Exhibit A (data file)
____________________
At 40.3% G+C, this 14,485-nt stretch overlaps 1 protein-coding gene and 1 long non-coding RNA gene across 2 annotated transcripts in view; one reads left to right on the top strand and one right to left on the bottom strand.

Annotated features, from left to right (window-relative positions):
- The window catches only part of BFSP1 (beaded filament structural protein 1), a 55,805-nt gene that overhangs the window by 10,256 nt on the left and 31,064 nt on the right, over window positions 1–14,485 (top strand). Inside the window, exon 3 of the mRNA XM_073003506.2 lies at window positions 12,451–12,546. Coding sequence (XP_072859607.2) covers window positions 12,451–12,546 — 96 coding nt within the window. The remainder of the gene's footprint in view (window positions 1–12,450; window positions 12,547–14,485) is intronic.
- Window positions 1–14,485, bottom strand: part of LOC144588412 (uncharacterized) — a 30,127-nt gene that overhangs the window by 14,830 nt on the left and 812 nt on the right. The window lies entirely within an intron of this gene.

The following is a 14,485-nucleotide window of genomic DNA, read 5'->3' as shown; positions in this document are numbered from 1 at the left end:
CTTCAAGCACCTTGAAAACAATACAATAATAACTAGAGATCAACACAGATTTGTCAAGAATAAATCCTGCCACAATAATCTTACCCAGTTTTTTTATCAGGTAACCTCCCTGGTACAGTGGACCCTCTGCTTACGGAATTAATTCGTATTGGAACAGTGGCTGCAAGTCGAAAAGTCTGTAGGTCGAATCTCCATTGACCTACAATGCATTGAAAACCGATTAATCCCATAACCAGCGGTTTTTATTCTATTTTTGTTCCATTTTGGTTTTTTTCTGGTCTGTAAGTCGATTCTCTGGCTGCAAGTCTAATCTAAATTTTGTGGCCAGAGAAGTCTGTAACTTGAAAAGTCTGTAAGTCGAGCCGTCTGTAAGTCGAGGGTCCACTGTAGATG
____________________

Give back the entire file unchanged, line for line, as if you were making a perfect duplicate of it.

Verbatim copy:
At 40.3% G+C, this 14,485-nt stretch overlaps 1 protein-coding gene and 1 long non-coding RNA gene across 2 annotated transcripts in view; one reads left to right on the top strand and one right to left on the bottom strand.

Annotated features, from left to right (window-relative positions):
- The window catches only part of BFSP1 (beaded filament structural protein 1), a 55,805-nt gene that overhangs the window by 10,256 nt on the left and 31,064 nt on the right, over window positions 1–14,485 (top strand). Inside the window, exon 3 of the mRNA XM_073003506.2 lies at window positions 12,451–12,546. Coding sequence (XP_072859607.2) covers window positions 12,451–12,546 — 96 coding nt within the window. The remainder of the gene's footprint in view (window positions 1–12,450; window positions 12,547–14,485) is intronic.
- Window positions 1–14,485, bottom strand: part of LOC144588412 (uncharacterized) — a 30,127-nt gene that overhangs the window by 14,830 nt on the left and 812 nt on the right. The window lies entirely within an intron of this gene.

The following is a 14,485-nucleotide window of genomic DNA, read 5'->3' as shown; positions in this document are numbered from 1 at the left end:
CTTCAAGCACCTTGAAAACAATACAATAATAACTAGAGATCAACACAGATTTGTCAAGAATAAATCCTGCCACAATAATCTTACCCAGTTTTTTTATCAGGTAACCTCCCTGGTACAGTGGACCCTCTGCTTACGGAATTAATTCGTATTGGAACAGTGGCTGCAAGTCGAAAAGTCTGTAGGTCGAATCTCCATTGACCTACAATGCATTGAAAACCGATTAATCCCATAACCAGCGGTTTTTATTCTATTTTTGTTCCATTTTGGTTTTTTTCTGGTCTGTAAGTCGATTCTCTGGCTGCAAGTCTAATCTAAATTTTGTGGCCAGAGAAGTCTGTAACTTGAAAAGTCTGTAAGTCGAGCCGTCTGTAAGTCGAGGGTCCACTGTAGATG